As you probably are aware, the place currently called Utah represents a large and diverse landscape. With its arbitrarily drawn borders, this almost-a-rectangle state in the middle of the American West encompasses a remarkably diverse geography. From Rich, Cache, and Box Elder counties in the north to Washington, […]
James Swensen is an associate professor of art history and the history of photography at Brigham Young University. His research interests include the art and photography of the American West. He is the recipient of the 2016-2019 Butler Young Scholar from the Charles Redd Center for Western American Studies.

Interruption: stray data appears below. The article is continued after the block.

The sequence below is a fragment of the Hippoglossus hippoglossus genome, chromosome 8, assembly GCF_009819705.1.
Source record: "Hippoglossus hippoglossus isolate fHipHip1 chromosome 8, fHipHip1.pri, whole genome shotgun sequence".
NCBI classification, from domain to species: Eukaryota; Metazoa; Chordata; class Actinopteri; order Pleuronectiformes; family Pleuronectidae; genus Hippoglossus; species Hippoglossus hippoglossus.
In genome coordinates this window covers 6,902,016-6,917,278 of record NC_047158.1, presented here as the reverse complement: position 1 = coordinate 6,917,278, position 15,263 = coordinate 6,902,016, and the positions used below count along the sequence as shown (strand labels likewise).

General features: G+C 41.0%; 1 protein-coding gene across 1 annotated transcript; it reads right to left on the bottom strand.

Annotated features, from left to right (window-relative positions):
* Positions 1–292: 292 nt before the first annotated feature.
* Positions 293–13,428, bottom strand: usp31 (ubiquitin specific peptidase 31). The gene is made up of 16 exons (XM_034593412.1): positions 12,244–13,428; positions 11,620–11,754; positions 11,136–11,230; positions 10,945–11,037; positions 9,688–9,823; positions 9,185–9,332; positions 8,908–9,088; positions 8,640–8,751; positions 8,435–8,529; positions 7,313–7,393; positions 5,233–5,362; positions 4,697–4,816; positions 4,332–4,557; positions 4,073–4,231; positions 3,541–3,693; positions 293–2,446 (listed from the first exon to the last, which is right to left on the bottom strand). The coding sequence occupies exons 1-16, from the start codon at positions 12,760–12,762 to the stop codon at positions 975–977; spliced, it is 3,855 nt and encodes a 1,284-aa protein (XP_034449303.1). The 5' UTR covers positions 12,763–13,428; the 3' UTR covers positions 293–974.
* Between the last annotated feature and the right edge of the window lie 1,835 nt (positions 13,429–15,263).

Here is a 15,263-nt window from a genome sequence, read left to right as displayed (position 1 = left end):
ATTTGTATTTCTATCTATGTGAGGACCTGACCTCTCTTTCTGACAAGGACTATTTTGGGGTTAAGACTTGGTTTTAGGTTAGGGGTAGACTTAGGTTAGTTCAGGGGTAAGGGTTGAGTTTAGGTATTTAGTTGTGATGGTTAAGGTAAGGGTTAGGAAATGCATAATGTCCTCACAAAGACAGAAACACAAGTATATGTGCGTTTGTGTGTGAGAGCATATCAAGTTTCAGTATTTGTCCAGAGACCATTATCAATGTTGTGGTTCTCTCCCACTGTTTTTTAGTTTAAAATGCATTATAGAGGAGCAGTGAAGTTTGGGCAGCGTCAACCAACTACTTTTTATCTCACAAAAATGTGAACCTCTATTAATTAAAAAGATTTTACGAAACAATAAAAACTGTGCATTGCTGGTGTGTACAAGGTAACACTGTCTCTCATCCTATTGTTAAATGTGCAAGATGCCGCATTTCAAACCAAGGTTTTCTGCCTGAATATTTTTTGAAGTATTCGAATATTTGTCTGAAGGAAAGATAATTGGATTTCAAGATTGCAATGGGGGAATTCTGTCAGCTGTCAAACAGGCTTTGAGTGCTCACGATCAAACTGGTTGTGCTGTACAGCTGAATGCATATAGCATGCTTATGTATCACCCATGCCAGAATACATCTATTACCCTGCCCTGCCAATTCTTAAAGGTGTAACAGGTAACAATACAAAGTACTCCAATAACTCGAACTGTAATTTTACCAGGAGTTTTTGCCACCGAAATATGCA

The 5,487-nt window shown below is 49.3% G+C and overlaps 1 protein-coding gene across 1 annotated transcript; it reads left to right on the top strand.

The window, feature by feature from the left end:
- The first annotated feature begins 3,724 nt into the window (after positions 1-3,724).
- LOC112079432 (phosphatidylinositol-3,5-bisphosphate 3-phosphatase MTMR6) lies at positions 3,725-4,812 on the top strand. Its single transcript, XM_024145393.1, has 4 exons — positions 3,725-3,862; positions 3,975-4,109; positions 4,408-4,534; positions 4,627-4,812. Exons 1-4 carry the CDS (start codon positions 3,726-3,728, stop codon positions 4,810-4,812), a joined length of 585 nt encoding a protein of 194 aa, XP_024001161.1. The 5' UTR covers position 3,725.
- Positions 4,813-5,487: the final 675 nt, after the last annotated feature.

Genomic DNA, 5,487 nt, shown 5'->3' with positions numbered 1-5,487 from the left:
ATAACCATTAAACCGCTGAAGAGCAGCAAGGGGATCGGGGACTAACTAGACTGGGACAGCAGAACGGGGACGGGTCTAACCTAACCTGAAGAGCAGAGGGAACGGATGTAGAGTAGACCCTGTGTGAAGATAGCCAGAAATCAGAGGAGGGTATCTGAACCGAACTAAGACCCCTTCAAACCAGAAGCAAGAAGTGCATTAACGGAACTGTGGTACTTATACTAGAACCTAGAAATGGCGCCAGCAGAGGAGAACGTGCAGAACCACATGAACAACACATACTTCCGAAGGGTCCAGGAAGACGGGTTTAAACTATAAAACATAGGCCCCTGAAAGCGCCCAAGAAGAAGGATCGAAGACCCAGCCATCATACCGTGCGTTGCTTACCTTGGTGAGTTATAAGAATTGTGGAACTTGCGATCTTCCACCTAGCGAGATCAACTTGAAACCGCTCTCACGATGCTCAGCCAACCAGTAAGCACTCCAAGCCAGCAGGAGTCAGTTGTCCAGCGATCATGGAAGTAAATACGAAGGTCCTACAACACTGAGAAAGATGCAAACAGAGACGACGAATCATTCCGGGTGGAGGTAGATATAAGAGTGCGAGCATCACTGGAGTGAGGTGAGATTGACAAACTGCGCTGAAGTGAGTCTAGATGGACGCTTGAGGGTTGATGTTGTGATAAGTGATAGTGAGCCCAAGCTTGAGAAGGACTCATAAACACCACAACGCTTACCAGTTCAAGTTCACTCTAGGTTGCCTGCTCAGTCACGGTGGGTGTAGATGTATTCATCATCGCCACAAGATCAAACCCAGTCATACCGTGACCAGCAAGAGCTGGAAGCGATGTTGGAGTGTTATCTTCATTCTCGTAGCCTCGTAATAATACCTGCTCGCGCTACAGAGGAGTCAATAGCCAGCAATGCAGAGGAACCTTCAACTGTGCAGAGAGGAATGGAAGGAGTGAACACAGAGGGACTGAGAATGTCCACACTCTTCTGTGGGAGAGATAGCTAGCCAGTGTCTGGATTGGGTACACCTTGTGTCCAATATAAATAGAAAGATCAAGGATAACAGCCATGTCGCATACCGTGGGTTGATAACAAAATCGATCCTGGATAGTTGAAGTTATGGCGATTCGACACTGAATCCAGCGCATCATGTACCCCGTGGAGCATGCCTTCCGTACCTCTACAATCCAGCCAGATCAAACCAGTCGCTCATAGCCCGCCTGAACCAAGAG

By the end of the 1860s locomotives could travel at a rate of roughly 30 to 40 miles an hour. In an age of jet travel and fiber optics this may not sound like much — you may be traveling twice this pace while reading these words — but in the 19th century, this was life-altering speed. Together with photography and telegraphy, steam locomotion was believed to be an annihilator of time and space. Never before in history had humans been able to travel at such a rate, communicate instantaneously over such great distances, and see the entirety and variety of the world in a print. Together these cutting-edge technologies transformed the way humans engaged and perceived the world — a world that now seemed a little bit smaller.